The recent BBC Two television show Dragons' Den featured brave entrepreneurial souls so sure that they were on to a winner that they were prepared to pitch their idea in front of the nation to a group of venture capitalists.
Now a new venture by the London School of Economics hopes to spare young innovators and academic entrepreneurs such humiliation - and it is backed by a company founded by one of the television "dragons", Doug Richard.
Library House, which provides investors with information about innovation-based companies, joined forces with the academic team to develop a website that allows entrepreneurs with an idea to gauge its viability.
The website, The Gauntlet, assesses in confidence a business idea against 16 criteria that the research team found to be crucial to success. Although the site is not for profit, it charges £199 for its service.
Mr Richard, who made his name as a technology and software entrepreneur, said the idea came from research that showed that academic entrepreneurs, despite generally having sound ideas for a venture, tended to fail in their understanding of business and consequently were less likely to secure funding. "The applicability (of the site) to technology transfer offices will be higher than elsewhere," he told The Times Higher , adding that universities would be able to negotiate special rates.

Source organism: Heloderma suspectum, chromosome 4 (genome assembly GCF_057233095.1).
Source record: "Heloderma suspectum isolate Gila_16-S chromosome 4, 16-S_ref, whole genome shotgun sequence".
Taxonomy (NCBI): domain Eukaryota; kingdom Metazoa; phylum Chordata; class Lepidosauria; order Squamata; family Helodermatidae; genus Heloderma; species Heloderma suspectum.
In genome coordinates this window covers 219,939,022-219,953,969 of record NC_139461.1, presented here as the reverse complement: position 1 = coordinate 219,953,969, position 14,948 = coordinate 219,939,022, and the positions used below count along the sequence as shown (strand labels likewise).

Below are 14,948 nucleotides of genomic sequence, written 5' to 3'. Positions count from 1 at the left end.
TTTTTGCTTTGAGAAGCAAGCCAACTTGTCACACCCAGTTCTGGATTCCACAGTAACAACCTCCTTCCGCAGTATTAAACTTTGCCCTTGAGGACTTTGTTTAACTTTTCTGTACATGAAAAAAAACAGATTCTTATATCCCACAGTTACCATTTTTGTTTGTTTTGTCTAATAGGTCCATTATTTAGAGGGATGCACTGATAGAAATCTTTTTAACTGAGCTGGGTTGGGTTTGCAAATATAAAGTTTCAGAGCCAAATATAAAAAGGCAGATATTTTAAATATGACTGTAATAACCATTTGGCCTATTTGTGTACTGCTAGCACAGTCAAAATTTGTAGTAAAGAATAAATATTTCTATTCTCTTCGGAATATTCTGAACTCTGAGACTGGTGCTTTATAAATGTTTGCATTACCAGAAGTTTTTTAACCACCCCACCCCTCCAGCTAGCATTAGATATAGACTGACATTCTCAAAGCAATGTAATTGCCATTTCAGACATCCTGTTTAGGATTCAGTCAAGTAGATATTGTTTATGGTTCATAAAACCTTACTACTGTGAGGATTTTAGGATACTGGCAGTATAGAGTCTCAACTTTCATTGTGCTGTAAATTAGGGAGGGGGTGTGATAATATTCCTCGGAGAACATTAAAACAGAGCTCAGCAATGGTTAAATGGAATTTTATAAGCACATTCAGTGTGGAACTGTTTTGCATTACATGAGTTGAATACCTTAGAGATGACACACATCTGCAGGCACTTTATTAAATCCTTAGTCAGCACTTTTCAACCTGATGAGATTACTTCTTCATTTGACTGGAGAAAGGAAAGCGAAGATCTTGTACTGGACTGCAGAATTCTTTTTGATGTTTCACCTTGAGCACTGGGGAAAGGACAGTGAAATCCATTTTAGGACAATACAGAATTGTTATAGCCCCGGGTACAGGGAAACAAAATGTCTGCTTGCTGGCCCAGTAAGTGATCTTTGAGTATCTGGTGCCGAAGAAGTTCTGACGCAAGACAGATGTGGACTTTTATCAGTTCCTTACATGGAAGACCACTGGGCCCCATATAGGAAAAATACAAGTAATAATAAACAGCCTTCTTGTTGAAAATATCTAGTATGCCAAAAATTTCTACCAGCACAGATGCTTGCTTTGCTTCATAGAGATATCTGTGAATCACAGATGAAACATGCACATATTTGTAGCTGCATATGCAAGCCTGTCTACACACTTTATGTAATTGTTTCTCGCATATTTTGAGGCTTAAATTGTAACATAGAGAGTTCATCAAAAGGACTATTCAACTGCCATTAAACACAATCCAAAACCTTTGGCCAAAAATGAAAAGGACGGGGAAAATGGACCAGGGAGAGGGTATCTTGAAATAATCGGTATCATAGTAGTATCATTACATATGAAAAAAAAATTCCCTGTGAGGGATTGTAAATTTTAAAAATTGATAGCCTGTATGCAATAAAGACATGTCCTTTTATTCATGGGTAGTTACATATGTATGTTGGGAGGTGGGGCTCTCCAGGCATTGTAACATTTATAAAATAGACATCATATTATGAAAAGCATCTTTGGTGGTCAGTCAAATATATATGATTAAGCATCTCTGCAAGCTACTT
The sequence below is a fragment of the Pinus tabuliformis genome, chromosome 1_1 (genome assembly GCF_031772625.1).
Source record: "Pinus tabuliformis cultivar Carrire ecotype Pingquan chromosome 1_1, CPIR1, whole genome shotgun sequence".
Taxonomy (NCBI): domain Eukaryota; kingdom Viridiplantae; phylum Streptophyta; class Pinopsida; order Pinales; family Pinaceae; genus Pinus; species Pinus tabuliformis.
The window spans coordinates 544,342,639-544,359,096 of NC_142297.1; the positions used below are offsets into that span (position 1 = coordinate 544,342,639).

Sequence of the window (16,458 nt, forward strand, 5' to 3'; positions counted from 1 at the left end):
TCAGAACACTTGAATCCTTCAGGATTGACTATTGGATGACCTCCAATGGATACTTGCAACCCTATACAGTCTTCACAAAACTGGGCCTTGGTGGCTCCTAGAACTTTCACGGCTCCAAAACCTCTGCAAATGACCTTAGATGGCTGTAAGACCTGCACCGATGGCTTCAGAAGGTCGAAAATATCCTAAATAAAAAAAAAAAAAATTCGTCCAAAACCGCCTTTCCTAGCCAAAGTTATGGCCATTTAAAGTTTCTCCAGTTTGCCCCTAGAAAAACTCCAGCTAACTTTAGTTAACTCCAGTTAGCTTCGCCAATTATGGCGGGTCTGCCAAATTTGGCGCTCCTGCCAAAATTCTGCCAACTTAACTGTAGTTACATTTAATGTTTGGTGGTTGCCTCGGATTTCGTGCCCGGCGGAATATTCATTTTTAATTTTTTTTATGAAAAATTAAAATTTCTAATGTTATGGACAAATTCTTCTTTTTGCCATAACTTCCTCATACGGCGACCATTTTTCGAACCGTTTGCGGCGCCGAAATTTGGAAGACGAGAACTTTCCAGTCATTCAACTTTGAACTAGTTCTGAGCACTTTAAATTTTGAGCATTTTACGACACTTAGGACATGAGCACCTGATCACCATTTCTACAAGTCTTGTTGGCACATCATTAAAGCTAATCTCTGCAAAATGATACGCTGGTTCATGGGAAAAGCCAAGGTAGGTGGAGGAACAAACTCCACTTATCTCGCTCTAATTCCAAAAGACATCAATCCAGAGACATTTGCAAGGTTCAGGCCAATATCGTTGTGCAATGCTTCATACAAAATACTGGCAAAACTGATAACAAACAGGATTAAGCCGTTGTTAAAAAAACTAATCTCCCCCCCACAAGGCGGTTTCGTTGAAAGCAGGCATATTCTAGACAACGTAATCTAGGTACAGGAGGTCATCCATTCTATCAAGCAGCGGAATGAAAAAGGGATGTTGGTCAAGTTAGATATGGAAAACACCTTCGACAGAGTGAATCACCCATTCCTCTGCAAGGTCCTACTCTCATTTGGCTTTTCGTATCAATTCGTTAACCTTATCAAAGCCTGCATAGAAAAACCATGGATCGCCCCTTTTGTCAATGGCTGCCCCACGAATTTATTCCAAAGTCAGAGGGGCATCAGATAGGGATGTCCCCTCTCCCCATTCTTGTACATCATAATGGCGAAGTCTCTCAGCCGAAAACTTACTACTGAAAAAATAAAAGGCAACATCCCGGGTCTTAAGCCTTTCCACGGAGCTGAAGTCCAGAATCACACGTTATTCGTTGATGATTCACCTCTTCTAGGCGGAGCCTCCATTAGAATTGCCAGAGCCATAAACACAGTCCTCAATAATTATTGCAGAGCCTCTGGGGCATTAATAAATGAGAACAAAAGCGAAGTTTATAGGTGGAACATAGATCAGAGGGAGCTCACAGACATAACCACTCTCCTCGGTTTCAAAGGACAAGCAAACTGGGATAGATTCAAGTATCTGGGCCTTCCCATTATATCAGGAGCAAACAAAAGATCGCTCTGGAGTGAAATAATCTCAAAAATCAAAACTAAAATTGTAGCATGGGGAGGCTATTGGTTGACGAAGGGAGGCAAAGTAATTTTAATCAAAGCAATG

Neil Gregory, director of business and enterprise at LSE, said the project was a long way from breaking even, but the long-term goal would be to make money.
He said: "My key performance indicator will be the first billionaire academic."
But even dragons get it wrong. In December, The Times Higher featured an idea by Portsmouth University student Rachel Lowe, who had developed a board game. Her pitch to the dragons was swiftly slapped down, but the game went on to be the Christmas bestseller at toy shop Hamleys.